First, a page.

In order to refute Dawkins’ version of history Elsdon-Baker devotes a lot of space, perhaps even the majority of the first 100 pages, to an overview of the roots of evolutionary theory. Elsdon-Baker’s treatment is quick and has its own difficulties, but it does provide the reader with a fuller historical context than Dawkins often provides. The problem is where Elsdon-Baker transitions into her next point.
At least until the publication of The God Delusion Dawkins was most famous for his popularization of the idea that natural selection primarily works on genes. (See some of the other books mentioned at the beginning of this review for more details about debates centering on this point.) Dawkins has informally considered higher levels of selection, like species sorting, but in much of his popular work he has driven home the idea that natural selection on genes is the way in which evolution occurs.
This, as Elsdon-Baker notes, is a very narrow view of evolution, but then again almost any stance a popularizer of science takes on levels of selection is open to debate and criticism. When there is only one especially prominent figure representing a field there is bound to be some resentment over the way they present science, and each scientist or science popularizer has their own particular views. The underlying issue, then, may be that we presently lack a diversity of prominent evolution popularizers (or that they are so wrapped up in issues about science and religion that the actual science gets shortchanged!).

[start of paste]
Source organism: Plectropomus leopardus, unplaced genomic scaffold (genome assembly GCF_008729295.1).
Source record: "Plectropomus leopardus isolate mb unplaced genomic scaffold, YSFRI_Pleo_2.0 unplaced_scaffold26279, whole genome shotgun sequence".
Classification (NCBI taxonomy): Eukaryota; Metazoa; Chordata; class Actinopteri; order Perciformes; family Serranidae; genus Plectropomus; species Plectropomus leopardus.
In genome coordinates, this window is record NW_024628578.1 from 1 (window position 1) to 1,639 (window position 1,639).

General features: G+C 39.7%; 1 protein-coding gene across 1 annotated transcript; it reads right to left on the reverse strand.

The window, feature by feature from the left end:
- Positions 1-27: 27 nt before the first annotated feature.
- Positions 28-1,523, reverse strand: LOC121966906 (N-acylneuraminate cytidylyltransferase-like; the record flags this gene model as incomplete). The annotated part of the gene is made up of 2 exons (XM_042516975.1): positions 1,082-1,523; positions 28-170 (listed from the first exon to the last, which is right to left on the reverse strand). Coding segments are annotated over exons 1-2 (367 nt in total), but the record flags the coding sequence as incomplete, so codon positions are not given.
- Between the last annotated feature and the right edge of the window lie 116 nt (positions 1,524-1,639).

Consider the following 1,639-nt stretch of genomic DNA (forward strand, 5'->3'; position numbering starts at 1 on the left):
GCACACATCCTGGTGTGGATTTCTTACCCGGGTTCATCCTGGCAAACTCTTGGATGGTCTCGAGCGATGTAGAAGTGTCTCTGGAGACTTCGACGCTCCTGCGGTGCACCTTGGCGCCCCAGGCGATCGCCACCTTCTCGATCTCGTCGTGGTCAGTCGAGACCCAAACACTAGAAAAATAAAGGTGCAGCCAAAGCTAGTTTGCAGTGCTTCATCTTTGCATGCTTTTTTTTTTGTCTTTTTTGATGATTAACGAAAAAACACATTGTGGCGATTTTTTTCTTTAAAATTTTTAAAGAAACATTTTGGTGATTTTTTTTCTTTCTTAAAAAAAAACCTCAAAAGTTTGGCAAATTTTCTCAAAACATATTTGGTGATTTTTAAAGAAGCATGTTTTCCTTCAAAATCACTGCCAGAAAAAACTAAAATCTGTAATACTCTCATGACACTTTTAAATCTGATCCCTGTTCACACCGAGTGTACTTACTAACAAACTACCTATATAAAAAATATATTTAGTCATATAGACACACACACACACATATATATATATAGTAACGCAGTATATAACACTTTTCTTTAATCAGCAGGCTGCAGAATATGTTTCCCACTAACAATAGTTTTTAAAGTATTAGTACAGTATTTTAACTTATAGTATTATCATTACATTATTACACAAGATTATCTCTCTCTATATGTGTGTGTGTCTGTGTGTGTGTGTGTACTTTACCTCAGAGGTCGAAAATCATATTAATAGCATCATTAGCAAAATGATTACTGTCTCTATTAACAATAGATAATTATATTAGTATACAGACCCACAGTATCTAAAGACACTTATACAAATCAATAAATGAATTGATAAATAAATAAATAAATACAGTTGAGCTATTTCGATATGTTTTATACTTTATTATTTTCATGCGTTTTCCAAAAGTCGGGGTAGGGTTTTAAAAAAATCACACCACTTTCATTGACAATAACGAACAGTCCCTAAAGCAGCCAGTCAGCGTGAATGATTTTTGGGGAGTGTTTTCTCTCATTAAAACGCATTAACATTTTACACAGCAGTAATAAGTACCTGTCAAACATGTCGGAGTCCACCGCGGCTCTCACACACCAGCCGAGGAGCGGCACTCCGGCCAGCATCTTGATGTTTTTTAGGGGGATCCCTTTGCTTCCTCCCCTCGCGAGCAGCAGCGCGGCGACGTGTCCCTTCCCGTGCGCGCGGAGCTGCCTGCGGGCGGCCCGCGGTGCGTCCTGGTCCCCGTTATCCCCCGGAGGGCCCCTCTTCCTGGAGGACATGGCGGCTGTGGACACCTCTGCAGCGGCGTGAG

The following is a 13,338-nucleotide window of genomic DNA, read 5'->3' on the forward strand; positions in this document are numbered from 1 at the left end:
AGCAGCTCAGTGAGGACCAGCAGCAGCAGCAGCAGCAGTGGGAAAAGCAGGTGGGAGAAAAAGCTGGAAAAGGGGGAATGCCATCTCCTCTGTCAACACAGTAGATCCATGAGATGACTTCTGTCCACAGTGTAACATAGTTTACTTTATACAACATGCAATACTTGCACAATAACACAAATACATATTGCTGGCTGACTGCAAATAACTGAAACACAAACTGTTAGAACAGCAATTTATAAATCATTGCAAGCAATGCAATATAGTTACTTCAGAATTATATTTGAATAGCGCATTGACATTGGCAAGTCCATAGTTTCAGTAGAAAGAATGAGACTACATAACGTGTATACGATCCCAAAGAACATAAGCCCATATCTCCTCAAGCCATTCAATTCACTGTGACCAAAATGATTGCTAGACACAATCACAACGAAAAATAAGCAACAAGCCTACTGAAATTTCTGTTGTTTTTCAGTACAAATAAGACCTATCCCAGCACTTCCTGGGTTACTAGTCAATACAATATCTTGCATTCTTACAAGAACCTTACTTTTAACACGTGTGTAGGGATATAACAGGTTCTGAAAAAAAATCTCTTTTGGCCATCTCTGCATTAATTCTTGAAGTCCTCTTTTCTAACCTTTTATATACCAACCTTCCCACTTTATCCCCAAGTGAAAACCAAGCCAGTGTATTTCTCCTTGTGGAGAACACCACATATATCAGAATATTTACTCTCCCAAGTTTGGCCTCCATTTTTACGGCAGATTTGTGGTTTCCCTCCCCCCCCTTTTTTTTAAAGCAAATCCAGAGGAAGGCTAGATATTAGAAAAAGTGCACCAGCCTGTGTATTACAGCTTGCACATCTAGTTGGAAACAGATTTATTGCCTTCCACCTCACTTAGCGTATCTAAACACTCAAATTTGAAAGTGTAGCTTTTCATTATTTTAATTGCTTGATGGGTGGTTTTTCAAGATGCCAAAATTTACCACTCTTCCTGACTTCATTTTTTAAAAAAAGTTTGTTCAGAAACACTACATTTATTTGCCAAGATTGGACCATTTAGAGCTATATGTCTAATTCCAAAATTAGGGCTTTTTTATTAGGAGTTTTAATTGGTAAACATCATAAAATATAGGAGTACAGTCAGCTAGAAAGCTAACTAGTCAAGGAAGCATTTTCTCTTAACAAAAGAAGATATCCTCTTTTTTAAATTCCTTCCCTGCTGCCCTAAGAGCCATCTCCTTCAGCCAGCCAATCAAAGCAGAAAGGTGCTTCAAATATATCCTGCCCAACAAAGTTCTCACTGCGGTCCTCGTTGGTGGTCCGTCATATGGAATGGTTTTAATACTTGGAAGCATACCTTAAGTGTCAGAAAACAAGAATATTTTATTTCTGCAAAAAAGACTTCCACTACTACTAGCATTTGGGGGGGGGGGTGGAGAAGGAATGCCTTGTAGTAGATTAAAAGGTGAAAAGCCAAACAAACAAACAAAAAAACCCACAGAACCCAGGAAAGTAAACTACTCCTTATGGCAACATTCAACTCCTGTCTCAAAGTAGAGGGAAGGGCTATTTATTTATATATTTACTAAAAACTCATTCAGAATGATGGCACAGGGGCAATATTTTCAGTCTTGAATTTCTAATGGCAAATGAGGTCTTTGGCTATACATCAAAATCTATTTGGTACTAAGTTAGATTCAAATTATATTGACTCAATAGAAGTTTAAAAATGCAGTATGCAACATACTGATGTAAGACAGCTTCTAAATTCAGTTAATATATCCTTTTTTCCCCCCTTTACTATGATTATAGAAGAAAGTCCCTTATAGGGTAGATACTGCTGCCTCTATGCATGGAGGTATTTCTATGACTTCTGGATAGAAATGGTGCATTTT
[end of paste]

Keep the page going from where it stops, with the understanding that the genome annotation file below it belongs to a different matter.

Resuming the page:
Yet Elsdon-Baker seems particularly put-out because of her interest in epigenetics. As presented by Elsdon-Baker epigenetics involves changes in the appearance (phenotype) of an organism due to factors other than changes in the organism’s DNA (genotype). (See some of the posts at the Sandwalk for more detailed discussion of what epigenetics is and is not.) The things that trigger these changes, like a change in diet or other environmental factor, are not typically inherited by the next generation and, even if they are, appear to be quickly lost. Given that epigenetics involves changes caused by environmental factors, though, Elsdon-Baker and others have heralded the field as support for some kind of “Neo-Lamarckian” mechanism in evolution. While epigenetics and whatever evolutionary role such changes may play are certainly worth studying Elsdon-Baker makes the same mistake she accuses Dawkins of making.